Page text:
Moore’s Law, which is based on the laws of nature, has long been relied upon by the semiconductor industry. Through the principles of the law, the industry has been able to set appropriate goals for research and development, and draft highly strategic long term plans.
Initially, the law predicted that the period for a doubling in chip performance, due to such factors as faster processing speeds and increase in number of transistors, would be one year. It was later changed to every two years, before being reduced to 18 months, where it stands today. While the law has been extremely accurate over the past 50 years, growth is expected to slow down quite significantly. It is predicted that this slowed growth will begin toward the end of 2013, with a doubling in performance at a rate of every three years. Many experts agree that this growth will actually come to a halt at some point in the near future, causing Moore’s law to become obsolete.
While the semiconductor industry has been operating within an extremely beneficial system that provided a linear shrinkage for close to fifty years, the system is changing at the 20nm node. For the first time in industry history, there is no cost/transistor crossover available as the switch is made from 28nm. Due to the highly complex nature of the new 20nm technology, the price of wafers is increasing by 41 percent. This is huge as the original change in cost per wafer in past years during changes in technology only increased by 15 to 20 percent per node.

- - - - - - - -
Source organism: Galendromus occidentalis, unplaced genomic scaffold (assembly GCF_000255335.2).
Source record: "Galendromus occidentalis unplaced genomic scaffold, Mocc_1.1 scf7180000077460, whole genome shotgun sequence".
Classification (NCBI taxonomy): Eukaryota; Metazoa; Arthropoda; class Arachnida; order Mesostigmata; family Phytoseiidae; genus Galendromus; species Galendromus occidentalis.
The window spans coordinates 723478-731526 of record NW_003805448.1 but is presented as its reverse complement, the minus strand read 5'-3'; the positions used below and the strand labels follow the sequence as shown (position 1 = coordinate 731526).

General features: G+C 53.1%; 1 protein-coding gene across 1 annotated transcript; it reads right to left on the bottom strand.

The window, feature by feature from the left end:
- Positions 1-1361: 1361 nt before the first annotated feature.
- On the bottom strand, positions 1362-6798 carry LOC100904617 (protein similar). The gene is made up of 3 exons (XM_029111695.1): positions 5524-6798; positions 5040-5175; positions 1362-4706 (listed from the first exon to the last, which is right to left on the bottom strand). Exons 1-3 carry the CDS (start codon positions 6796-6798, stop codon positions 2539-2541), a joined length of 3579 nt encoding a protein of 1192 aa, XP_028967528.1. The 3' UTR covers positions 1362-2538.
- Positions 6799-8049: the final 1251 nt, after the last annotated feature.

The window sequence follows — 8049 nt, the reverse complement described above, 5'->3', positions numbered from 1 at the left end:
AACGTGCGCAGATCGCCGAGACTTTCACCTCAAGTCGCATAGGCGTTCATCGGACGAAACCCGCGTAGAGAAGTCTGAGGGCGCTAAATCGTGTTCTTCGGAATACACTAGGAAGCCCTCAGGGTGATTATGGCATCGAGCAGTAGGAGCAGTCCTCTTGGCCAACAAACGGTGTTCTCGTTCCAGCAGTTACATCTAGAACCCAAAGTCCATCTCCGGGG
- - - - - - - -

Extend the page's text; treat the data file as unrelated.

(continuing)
One solution that the semiconductor industry has considered is moving to 450mm wafers, however, this will not solve the problem at hand as it has done in past years. While there will be a sizeable reduction in cost, it is not a viable long term solution. As such, squeezed cost margins must occur somewhere, with current candidates being the following:
- Suppliers of such materials as wafer fabrications and lithography
- Silicones foundries
- Semiconductor industry companies
- End users
Many experts argue that the semiconductor industry is moving toward technologies that require an ever increasing number of transistors, meaning Moore’s Law will no longer applicable in a 20nm era, and solutions such as those listed above now have to be considered.
At ShinEtsu MicroSi, a semiconductor industry supplier of such products as adhesion promoters and nano-imprint technologies, we are excited to see what future technologies are in store for us and our customers. We pride ourselves on performing research and development, and staying on top of the latest technologies as they pertain to the semiconductor industry. To learn more about our high quality, technologically advanced products, call ShinEtsu Phoenix today at (480) 893-8898 or contact us online.